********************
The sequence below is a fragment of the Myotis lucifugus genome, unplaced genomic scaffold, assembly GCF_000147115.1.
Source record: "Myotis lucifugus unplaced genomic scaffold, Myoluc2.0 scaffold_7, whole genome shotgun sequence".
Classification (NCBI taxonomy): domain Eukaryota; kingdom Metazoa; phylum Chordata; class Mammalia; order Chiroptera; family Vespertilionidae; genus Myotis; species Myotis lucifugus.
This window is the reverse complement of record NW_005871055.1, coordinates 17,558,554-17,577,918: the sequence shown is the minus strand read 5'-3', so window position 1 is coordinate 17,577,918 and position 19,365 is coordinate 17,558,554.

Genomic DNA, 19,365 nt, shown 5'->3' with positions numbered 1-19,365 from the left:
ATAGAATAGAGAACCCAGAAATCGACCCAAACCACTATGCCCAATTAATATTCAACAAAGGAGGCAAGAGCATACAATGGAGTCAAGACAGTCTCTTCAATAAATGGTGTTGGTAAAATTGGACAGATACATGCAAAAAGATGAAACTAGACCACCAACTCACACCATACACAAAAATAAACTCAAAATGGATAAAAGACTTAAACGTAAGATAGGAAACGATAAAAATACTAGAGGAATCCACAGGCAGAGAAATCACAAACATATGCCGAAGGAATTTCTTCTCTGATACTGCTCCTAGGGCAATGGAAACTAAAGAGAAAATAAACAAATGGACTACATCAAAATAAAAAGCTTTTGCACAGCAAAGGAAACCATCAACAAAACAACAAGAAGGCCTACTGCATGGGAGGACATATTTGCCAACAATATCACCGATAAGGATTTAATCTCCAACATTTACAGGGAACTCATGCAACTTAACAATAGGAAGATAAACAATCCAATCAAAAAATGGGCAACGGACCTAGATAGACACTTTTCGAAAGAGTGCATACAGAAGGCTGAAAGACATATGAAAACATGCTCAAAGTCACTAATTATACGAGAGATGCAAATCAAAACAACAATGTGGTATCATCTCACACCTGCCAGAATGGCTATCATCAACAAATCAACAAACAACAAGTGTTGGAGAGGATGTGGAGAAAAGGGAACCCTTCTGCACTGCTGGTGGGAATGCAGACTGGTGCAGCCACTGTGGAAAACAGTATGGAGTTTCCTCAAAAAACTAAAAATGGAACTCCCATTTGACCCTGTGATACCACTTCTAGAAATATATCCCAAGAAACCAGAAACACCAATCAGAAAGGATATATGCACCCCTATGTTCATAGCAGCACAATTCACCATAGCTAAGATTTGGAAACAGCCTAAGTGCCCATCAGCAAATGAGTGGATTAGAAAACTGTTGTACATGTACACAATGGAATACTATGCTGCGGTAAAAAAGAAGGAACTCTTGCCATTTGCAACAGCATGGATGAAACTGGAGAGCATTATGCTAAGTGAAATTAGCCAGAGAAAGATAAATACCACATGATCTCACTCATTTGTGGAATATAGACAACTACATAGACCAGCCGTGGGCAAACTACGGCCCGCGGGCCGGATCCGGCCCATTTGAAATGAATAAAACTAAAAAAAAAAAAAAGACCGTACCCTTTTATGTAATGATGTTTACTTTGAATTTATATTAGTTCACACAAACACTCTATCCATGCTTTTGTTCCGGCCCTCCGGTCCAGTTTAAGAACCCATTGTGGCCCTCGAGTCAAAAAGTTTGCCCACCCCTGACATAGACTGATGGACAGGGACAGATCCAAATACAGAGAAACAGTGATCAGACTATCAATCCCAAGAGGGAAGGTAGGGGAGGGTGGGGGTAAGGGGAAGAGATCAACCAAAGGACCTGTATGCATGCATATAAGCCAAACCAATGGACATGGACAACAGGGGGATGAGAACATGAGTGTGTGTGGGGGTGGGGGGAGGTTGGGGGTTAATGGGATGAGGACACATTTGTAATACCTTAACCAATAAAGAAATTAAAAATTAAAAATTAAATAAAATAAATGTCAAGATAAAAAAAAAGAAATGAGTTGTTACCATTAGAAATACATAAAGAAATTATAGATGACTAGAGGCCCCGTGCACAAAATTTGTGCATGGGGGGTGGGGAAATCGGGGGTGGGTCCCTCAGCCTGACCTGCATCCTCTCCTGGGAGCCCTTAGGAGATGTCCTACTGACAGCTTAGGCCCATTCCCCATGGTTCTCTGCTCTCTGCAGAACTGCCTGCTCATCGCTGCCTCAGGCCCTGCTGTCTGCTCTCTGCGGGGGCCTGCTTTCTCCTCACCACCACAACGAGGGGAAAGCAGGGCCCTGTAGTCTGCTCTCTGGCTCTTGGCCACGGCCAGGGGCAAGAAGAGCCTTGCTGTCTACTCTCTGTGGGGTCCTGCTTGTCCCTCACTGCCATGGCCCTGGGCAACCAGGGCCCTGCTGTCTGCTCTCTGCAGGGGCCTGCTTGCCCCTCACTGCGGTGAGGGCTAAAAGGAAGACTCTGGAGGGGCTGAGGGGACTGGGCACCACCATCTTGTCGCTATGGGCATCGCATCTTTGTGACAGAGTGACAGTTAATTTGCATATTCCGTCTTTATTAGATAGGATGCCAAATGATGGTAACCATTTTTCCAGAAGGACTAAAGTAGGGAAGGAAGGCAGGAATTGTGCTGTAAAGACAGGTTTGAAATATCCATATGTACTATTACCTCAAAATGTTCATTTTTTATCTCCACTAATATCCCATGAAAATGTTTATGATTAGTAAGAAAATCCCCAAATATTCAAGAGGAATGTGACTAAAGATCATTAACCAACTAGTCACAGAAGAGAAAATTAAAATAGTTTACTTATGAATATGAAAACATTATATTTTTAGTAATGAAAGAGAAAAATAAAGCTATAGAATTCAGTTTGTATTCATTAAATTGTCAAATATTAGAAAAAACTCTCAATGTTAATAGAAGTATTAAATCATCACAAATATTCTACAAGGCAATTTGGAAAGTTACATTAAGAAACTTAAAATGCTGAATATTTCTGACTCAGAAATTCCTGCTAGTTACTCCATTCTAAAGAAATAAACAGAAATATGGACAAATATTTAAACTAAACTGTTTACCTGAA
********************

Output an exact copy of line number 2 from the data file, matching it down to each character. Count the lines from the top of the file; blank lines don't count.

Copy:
Source record: "Myotis lucifugus unplaced genomic scaffold, Myoluc2.0 scaffold_7, whole genome shotgun sequence".